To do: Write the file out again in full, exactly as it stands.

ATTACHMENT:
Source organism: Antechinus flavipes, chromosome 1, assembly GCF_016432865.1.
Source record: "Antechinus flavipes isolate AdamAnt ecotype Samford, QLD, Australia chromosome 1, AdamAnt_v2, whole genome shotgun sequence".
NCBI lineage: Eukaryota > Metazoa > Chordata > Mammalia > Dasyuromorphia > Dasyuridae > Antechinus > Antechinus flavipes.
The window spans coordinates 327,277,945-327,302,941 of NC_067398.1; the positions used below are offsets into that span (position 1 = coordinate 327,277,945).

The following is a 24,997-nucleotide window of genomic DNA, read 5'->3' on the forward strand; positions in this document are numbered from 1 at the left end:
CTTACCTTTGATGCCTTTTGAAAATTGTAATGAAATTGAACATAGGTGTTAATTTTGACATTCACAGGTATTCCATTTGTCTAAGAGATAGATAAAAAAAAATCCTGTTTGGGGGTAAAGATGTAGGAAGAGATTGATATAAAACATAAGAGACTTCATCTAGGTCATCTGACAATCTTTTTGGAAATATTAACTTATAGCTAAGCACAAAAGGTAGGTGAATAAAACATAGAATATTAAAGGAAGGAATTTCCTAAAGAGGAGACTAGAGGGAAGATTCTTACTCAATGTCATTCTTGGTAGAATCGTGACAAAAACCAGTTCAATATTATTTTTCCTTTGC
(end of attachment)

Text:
Source organism: Antechinus flavipes, chromosome 1, assembly GCF_016432865.1.
Source record: "Antechinus flavipes isolate AdamAnt ecotype Samford, QLD, Australia chromosome 1, AdamAnt_v2, whole genome shotgun sequence".
NCBI lineage: Eukaryota > Metazoa > Chordata > Mammalia > Dasyuromorphia > Dasyuridae > Antechinus > Antechinus flavipes.
The window spans coordinates 327,277,945-327,302,941 of NC_067398.1; the positions used below are offsets into that span (position 1 = coordinate 327,277,945).

The following is a 24,997-nucleotide window of genomic DNA, read 5'->3' on the forward strand; positions in this document are numbered from 1 at the left end:
CTTACCTTTGATGCCTTTTGAAAATTGTAATGAAATTGAACATAGGTGTTAATTTTGACATTCACAGGTATTCCATTTGTCTAAGAGATAGATAAAAAAAAATCCTGTTTGGGGGTAAAGATGTAGGAAGAGATTGATATAAAACATAAGAGACTTCATCTAGGTCATCTGACAATCTTTTTGGAAATATTAACTTATAGCTAAGCACAAAAGGTAGGTGAATAAAACATAGAATATTAAAGGAAGGAATTTCCTAAAGAGGAGACTAGAGGGAAGATTCTTACTCAATGTCATTCTTGGTAGAATCGTGACAAAAACCAGTTCAATATTATTTTTCCTTTGC